The majority of Christian women are familiar with the example of the godly woman described in Proverbs 31. Her characteristics are most frequently associated with a woman’s place within the home; however, in their book Real Women Leading: With Proverbs 31 Values (New Hope® Publishers/February 3, 2014/978-1-59669-396-8/$14.99), business executives Lisa Troyer and Dawn Yoder assert the qualities of the woman described apply to leaders in the workplace as well. “Whether we are homeschooling children — which truly is a full-time vocation — or leading the board of directors meeting at a Fortune 500 corporation, the Proverbs 31 woman has something to teach all of us.”
Part 2 of an interview with Lisa Troyer and Dawn Yoder,
Co-authors of Real Women Leading: With Proverbs 31 Values
Q: To what areas of a woman’s life does your book apply — work, church, ministry, home?
DY: It applies to all areas of life because it affects who we are and how we live. Who we are follows us to work, to church, in our homes and with our friends. When we embrace and apply the values of Proverbs 31, it improves the quality of our relationships and just makes our lives work better.
LT: God has given us the opportunity to influence no matter our background or station in life — homemakers as well as CEOs, Queen Esther’s or Samaritan women.
Q: The common perception of a leader is a person in a position of power or authority, whether in the workplace or church. Do you have to hold a title to be a leader, or as Christians do we have the responsibility to be leading by example constantly?
LT: Leadership is really influence — and each and every one of us has been given the opportunity to influence the environment in which God has placed us. We have a responsibility to God to be engaged, seeing where He is at work and joining Him there.
DY: Good leadership is not about power and authority; it is about relationship, service and influence. We are all in relationship with someone. We are all called to serve those around us, and we all have the ability to influence our environment. Matthew 5 talks about how we are here to be salt and light. I love the Message translation of this passage where it talks about bringing out the “God colors” and “God flavors” of this earth. We can all lead in this way from exactly the place God has us.
LT: Often, but not always, there is a more nurturing aspect to the female leader’s approach. Whereas men tend to be more black-and-white, it’s been our experience that women will take a broader look at the potential that lies within an individual. Because women traditionally have more of a multi-tasking attitude, this may also attribute to the philosophy of “let’s explore a little deeper to find the best fit.” Sometimes that’s an incredible growth and building experience, but often it’s a bit tougher to make a break when needed.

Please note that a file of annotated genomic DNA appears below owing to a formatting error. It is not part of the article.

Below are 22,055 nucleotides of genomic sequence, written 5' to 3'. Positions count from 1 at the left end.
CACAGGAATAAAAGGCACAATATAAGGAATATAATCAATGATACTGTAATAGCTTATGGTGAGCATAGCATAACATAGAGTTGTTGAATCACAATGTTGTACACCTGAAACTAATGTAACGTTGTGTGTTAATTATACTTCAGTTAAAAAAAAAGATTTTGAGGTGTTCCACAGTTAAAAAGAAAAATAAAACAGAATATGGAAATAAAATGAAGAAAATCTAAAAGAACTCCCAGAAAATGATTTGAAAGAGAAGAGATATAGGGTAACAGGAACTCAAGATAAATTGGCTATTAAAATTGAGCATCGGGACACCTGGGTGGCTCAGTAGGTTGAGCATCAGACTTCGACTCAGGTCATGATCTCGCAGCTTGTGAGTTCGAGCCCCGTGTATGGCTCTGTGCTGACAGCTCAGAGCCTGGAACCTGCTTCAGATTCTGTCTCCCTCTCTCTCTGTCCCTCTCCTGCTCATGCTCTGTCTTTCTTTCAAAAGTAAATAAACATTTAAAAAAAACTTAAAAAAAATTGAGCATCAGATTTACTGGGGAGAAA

DY: I don’t think it is so much about leading like a woman or leading like a man. I think the bigger concern is leading like Jesus. Seeing who others can aspire to become, adding value to them, serving them, setting them up for success, having a heart for them, telling them the truth in absolute love, forgiving them — these are the important things. Male or female, we all have a responsibility to do that well.
Q: How did you narrow down and choose the 10 key principles that are outlined in the book? Of the 10, which do you find the most challenging personally?
DY: In carefully combing through the passage, many values leapt off the page at us, and it was difficult to narrow it down to just 10. We thought about which ones have the biggest effect on our personal development, our spiritual growth, and our relationships with others (in the home, community, church and corporations) and used those to put the book together.
There are times when I struggle with each of the values, to be sure. There are moments I say something I wish hadn’t, situations that are tough to forgive and times when I just don’t want to choose a good attitude. However, for me the most challenging value on a daily basis is planning. We all have our areas of strength, and planning is not mine. However, I know I cannot be successful without planning — it isn’t something I can decide not to do if I want my busy life to work well. So it requires discipline, focus and intentionality for me to do well with it.
Q: If readers only walk away with one thing from Real Women Leading, what do you hope that will be?
LT: God has placed you where you are at in this season to influence those around you for His Kingdom purposes. You have the choice to embrace transformation for yourself and to use what God has already given you to impact those around you.
DY: God has given us all we need to be what He has called us to be, if we do it in and through Him.